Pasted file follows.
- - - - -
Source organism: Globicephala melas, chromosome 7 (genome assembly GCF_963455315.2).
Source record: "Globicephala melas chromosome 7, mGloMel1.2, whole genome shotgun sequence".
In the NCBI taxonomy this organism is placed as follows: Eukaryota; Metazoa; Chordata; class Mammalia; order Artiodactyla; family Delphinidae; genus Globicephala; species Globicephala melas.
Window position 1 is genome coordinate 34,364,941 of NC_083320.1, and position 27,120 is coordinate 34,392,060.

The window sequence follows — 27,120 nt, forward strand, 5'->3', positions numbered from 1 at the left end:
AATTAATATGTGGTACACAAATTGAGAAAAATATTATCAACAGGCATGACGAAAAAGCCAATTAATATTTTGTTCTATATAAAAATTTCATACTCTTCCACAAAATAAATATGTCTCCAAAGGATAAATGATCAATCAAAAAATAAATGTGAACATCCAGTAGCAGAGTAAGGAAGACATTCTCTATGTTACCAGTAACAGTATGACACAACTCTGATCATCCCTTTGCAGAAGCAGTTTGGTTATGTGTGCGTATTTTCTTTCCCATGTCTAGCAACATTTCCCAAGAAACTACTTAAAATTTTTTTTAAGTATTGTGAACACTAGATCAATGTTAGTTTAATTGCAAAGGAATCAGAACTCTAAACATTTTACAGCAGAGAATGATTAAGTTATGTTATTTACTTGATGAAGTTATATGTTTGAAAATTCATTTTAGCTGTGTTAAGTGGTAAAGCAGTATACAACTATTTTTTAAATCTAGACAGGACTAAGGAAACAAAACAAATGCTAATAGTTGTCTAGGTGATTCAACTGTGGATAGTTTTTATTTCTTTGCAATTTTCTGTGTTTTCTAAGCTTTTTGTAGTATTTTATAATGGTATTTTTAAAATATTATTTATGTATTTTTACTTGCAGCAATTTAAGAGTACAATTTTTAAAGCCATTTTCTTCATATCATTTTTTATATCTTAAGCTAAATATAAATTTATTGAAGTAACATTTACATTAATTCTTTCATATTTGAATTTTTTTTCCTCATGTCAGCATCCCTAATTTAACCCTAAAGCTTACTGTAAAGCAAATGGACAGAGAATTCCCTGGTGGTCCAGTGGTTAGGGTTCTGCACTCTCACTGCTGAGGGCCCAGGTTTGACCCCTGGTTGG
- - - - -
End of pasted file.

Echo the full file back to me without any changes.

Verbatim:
Source organism: Globicephala melas, chromosome 7 (genome assembly GCF_963455315.2).
Source record: "Globicephala melas chromosome 7, mGloMel1.2, whole genome shotgun sequence".
In the NCBI taxonomy this organism is placed as follows: Eukaryota; Metazoa; Chordata; class Mammalia; order Artiodactyla; family Delphinidae; genus Globicephala; species Globicephala melas.
Window position 1 is genome coordinate 34,364,941 of NC_083320.1, and position 27,120 is coordinate 34,392,060.

The window sequence follows — 27,120 nt, forward strand, 5'->3', positions numbered from 1 at the left end:
AATTAATATGTGGTACACAAATTGAGAAAAATATTATCAACAGGCATGACGAAAAAGCCAATTAATATTTTGTTCTATATAAAAATTTCATACTCTTCCACAAAATAAATATGTCTCCAAAGGATAAATGATCAATCAAAAAATAAATGTGAACATCCAGTAGCAGAGTAAGGAAGACATTCTCTATGTTACCAGTAACAGTATGACACAACTCTGATCATCCCTTTGCAGAAGCAGTTTGGTTATGTGTGCGTATTTTCTTTCCCATGTCTAGCAACATTTCCCAAGAAACTACTTAAAATTTTTTTTAAGTATTGTGAACACTAGATCAATGTTAGTTTAATTGCAAAGGAATCAGAACTCTAAACATTTTACAGCAGAGAATGATTAAGTTATGTTATTTACTTGATGAAGTTATATGTTTGAAAATTCATTTTAGCTGTGTTAAGTGGTAAAGCAGTATACAACTATTTTTTAAATCTAGACAGGACTAAGGAAACAAAACAAATGCTAATAGTTGTCTAGGTGATTCAACTGTGGATAGTTTTTATTTCTTTGCAATTTTCTGTGTTTTCTAAGCTTTTTGTAGTATTTTATAATGGTATTTTTAAAATATTATTTATGTATTTTTACTTGCAGCAATTTAAGAGTACAATTTTTAAAGCCATTTTCTTCATATCATTTTTTATATCTTAAGCTAAATATAAATTTATTGAAGTAACATTTACATTAATTCTTTCATATTTGAATTTTTTTTCCTCATGTCAGCATCCCTAATTTAACCCTAAAGCTTACTGTAAAGCAAATGGACAGAGAATTCCCTGGTGGTCCAGTGGTTAGGGTTCTGCACTCTCACTGCTGAGGGCCCAGGTTTGACCCCTGGTTGG